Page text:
Councils get $350k in trial to cut planning assessment times

Thirteen NSW councils have been selected to pilot a $4.5 million project to speed up large developments.

Rob Stokes

The government wants to see assessment times for regionally significant DAs cut by at least 20 per cent.

As part of the trial, 13 NSW councils have been given $350,000 each to speed up assessment times for regionally significant developments.

That includes developments valued at more than $30 million or more than $5 million in cases where a development is council-related or lodged on behalf of the crown.

The funding will allow participating councils to appoint and upskill staff, improve technology, develop guidelines and involve planning panels earlier in the process, planning minister Rob Stokes says.

Mr Stokes says the aim is to cut the time to approve complex programs from an average 366 days to 275 within the next 12 months.

“This program will help get shovels in the ground sooner to deliver new homes, vital infrastructure and create more jobs,” Mr Stokes said in a statement.

The councils were chosen to participate in the program based on the number of significant DAs they are dealing with and current assessment times.

They are: Bayside, Campbelltown, Canterbury-Bankstown,Central Coast, Cumberland, Hornsby, Lake Macquarie, Liverpool, Randwick, Sutherland, The Hills, Willoughby and Newcastle.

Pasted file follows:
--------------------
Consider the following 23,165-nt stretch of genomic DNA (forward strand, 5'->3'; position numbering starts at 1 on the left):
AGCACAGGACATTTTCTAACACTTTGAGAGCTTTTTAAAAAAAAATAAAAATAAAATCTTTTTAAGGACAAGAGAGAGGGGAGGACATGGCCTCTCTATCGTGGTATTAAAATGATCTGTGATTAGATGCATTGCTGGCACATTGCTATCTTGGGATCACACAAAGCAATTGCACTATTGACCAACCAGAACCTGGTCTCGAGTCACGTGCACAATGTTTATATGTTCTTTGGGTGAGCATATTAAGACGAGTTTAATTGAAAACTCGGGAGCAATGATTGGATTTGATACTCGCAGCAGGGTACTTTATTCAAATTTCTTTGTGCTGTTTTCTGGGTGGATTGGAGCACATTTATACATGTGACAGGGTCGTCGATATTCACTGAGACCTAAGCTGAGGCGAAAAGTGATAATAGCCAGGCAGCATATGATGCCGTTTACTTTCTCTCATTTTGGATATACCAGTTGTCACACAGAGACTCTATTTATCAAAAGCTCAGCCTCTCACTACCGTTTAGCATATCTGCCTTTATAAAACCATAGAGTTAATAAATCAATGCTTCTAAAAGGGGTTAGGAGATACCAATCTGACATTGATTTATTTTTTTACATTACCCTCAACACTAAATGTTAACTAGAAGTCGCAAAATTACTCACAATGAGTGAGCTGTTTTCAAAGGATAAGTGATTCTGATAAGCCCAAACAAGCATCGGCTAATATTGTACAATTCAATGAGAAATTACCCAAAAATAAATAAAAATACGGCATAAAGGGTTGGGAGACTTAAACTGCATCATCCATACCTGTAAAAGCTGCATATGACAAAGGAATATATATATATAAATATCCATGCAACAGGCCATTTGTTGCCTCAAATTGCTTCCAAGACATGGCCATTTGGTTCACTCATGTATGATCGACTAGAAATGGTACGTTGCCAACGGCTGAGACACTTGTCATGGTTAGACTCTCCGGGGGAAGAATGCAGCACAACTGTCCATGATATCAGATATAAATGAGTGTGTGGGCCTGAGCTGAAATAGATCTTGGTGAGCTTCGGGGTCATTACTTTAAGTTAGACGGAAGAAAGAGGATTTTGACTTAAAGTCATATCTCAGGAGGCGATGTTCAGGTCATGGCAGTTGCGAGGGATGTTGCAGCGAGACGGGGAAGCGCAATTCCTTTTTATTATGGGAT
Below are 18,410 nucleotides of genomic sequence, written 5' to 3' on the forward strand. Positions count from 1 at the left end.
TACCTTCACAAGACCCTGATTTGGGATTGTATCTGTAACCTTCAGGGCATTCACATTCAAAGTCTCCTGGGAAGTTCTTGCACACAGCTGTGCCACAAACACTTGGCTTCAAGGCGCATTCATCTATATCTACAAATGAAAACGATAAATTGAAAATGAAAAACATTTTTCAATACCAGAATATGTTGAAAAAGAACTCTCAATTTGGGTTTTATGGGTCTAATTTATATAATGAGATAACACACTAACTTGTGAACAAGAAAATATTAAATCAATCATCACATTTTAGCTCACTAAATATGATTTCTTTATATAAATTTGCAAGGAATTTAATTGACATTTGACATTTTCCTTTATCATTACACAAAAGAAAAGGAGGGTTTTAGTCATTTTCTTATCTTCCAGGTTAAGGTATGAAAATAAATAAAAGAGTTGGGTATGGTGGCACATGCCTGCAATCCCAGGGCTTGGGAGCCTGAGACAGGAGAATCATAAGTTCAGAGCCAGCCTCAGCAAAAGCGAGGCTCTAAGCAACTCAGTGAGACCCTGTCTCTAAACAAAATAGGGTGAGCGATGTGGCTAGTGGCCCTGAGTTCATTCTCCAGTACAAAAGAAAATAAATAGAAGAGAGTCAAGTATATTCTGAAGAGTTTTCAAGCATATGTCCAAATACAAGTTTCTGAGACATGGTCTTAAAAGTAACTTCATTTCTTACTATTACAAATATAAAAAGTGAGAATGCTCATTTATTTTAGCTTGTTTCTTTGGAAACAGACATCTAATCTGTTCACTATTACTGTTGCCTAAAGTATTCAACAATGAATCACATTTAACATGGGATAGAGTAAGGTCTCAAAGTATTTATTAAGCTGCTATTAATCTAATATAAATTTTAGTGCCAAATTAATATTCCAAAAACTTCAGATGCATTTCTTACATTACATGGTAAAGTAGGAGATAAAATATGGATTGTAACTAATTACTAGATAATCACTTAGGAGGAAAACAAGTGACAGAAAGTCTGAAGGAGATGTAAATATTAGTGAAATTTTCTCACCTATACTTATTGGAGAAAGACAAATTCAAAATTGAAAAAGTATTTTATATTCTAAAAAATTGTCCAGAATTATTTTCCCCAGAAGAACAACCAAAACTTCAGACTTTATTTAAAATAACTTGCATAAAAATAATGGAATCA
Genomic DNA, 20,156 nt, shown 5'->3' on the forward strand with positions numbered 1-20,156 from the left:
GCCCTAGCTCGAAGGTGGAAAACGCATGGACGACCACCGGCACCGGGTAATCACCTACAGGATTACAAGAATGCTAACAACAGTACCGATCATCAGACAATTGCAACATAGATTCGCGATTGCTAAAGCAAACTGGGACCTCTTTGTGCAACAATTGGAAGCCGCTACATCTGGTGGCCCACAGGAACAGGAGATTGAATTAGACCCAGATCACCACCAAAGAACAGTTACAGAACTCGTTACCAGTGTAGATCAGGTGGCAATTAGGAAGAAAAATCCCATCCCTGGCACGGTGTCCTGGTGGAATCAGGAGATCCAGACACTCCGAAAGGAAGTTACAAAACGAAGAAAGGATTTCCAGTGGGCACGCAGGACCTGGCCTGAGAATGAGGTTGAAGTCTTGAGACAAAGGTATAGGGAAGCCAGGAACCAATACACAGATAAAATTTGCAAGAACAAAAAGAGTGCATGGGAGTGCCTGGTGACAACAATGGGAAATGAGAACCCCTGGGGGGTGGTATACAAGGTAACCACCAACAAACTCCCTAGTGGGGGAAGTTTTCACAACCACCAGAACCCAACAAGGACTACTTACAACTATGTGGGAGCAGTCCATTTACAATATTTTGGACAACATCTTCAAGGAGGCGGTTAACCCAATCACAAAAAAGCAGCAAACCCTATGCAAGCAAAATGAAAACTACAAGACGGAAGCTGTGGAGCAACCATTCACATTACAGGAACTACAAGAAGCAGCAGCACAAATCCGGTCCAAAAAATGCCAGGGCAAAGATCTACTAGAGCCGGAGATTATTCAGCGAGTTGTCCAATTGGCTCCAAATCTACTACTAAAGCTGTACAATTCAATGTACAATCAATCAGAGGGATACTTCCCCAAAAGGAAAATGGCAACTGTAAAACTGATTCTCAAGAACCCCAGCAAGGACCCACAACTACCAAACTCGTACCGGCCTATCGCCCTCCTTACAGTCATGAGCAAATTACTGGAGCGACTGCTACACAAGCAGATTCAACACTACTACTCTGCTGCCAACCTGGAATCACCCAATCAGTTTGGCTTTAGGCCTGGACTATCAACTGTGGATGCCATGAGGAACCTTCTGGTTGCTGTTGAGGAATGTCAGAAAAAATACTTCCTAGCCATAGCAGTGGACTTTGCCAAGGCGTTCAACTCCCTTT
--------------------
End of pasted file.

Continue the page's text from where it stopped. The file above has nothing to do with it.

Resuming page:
The program will be extended throughout the state if it’s successful.

Make councils face sticks as well as carrots

Developers have welcomed the move to speed up development times but say the government is just paying councils to do their jobs.

Tom Forrest

“What is really missing is any commitment to improve the convoluted legislated process which involves local panels, regional panels, design review panels, elected councillors and council officers all having a say in an endless spiral of assessment,” Urban Taskforce CEO Tom Forrest said.

He said as well as being offered inducements to do their job well, councils should also face penalties for flouting LSPS targets.

UDIA NSW also welcomed the move to speed up assessment times.

But it said even if the government’s target of a 25 per cent improvement is reached NSW will still be the worst performing state in the nation for assessment times.

CEO Steve Mann says the bar needs to be set higher.

“If NSW aims to be the Premier state in everything it does, why when it comes to the planning system, are even the proposed improvements keeping NSW last behind the other states,” Mr Mann said.

“NSW needs to get more ambitious if it is to tackle the housing and affordability crisis we face throughout the state.”

LGNSW also welcomed the funding but said councils are bound to ensure the assessment process contributes to the creation of liveable places.

“While some developers may be frustrated, council due diligence is absolutely vital for ensuring communities can live and work in great places, supported by buildings with strong design standards and supported by local infrastructure,” President Linda Scott told Government News.

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